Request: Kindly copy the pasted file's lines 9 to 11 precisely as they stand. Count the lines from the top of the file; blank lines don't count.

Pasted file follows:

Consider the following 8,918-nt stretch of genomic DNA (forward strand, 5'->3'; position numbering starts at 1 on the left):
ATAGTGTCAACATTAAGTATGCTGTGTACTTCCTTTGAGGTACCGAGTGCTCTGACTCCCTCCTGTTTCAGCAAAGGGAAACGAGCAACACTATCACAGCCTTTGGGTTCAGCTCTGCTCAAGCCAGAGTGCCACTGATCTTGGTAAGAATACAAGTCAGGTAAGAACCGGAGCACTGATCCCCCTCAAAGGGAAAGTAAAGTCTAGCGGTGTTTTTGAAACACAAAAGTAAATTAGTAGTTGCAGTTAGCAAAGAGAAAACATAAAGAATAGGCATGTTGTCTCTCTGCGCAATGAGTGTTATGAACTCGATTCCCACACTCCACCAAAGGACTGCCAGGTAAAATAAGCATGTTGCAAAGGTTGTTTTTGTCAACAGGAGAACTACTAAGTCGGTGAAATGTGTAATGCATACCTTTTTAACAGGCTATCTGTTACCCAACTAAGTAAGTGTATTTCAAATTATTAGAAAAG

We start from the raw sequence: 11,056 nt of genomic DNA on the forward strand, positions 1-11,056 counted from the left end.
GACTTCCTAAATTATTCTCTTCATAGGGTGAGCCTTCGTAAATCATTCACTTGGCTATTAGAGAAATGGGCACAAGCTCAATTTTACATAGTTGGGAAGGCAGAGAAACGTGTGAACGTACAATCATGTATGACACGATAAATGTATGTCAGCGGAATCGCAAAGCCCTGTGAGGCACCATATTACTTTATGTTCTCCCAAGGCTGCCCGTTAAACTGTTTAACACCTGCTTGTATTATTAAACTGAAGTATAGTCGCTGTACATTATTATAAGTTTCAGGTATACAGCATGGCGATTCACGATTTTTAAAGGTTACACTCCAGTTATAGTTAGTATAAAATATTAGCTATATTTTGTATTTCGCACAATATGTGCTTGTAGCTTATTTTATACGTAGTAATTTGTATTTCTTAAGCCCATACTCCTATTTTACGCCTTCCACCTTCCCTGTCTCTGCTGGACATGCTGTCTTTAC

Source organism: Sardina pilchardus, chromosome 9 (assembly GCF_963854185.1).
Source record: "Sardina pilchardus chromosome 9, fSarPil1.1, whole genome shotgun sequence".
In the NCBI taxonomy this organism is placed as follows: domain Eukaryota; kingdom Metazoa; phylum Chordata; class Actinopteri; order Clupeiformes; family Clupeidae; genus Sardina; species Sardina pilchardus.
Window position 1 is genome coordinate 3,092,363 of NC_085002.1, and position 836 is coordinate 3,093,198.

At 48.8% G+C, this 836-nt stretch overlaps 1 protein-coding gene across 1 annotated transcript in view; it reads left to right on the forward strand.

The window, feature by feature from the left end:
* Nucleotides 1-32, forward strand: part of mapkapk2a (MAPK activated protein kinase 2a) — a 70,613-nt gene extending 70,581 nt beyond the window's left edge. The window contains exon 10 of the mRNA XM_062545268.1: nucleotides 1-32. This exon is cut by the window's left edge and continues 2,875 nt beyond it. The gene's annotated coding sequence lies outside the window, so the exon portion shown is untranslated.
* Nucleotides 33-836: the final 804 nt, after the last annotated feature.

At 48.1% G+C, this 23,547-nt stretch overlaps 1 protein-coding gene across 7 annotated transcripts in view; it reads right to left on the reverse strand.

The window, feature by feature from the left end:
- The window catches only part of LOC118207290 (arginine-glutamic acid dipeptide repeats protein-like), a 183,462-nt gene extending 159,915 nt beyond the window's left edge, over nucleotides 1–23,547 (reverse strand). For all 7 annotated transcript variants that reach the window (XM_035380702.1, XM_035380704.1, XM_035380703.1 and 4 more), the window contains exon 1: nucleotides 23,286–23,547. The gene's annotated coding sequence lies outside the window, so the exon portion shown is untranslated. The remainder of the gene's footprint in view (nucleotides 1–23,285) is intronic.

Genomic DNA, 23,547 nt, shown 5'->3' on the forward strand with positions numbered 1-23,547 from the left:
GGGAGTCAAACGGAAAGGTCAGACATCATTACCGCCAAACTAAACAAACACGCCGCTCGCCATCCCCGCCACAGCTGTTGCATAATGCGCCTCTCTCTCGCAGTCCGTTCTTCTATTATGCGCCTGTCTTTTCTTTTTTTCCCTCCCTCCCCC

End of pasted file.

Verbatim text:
At 48.8% G+C, this 836-nt stretch overlaps 1 protein-coding gene across 1 annotated transcript in view; it reads left to right on the forward strand.

The window, feature by feature from the left end:
* Nucleotides 1-32, forward strand: part of mapkapk2a (MAPK activated protein kinase 2a) — a 70,613-nt gene extending 70,581 nt beyond the window's left edge. The window contains exon 10 of the mRNA XM_062545268.1: nucleotides 1-32. This exon is cut by the window's left edge and continues 2,875 nt beyond it. The gene's annotated coding sequence lies outside the window, so the exon portion shown is untranslated.